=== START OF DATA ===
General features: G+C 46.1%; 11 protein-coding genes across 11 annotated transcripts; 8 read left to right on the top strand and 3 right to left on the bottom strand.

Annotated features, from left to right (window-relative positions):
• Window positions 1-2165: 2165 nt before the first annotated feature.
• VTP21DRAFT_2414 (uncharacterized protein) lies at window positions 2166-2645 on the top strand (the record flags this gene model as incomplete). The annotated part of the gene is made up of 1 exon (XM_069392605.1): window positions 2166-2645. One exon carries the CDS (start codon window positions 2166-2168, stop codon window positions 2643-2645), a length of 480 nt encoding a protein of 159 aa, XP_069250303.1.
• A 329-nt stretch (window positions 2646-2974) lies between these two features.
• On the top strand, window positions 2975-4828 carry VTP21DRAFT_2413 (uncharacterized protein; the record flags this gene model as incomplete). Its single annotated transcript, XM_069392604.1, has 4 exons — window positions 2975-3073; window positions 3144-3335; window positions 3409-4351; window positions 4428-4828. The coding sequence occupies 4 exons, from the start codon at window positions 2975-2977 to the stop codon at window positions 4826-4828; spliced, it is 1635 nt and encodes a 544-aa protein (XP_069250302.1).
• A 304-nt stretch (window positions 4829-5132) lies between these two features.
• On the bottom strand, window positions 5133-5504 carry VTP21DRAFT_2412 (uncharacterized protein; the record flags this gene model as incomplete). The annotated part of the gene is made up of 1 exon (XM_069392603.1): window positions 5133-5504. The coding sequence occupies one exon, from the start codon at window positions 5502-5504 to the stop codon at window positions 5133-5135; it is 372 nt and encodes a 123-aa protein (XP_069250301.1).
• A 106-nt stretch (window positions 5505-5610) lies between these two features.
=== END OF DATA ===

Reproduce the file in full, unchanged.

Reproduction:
General features: G+C 46.1%; 11 protein-coding genes across 11 annotated transcripts; 8 read left to right on the top strand and 3 right to left on the bottom strand.

Annotated features, from left to right (window-relative positions):
• Window positions 1-2165: 2165 nt before the first annotated feature.
• VTP21DRAFT_2414 (uncharacterized protein) lies at window positions 2166-2645 on the top strand (the record flags this gene model as incomplete). The annotated part of the gene is made up of 1 exon (XM_069392605.1): window positions 2166-2645. One exon carries the CDS (start codon window positions 2166-2168, stop codon window positions 2643-2645), a length of 480 nt encoding a protein of 159 aa, XP_069250303.1.
• A 329-nt stretch (window positions 2646-2974) lies between these two features.
• On the top strand, window positions 2975-4828 carry VTP21DRAFT_2413 (uncharacterized protein; the record flags this gene model as incomplete). Its single annotated transcript, XM_069392604.1, has 4 exons — window positions 2975-3073; window positions 3144-3335; window positions 3409-4351; window positions 4428-4828. The coding sequence occupies 4 exons, from the start codon at window positions 2975-2977 to the stop codon at window positions 4826-4828; spliced, it is 1635 nt and encodes a 544-aa protein (XP_069250302.1).
• A 304-nt stretch (window positions 4829-5132) lies between these two features.
• On the bottom strand, window positions 5133-5504 carry VTP21DRAFT_2412 (uncharacterized protein; the record flags this gene model as incomplete). The annotated part of the gene is made up of 1 exon (XM_069392603.1): window positions 5133-5504. The coding sequence occupies one exon, from the start codon at window positions 5502-5504 to the stop codon at window positions 5133-5135; it is 372 nt and encodes a 123-aa protein (XP_069250301.1).
• A 106-nt stretch (window positions 5505-5610) lies between these two features.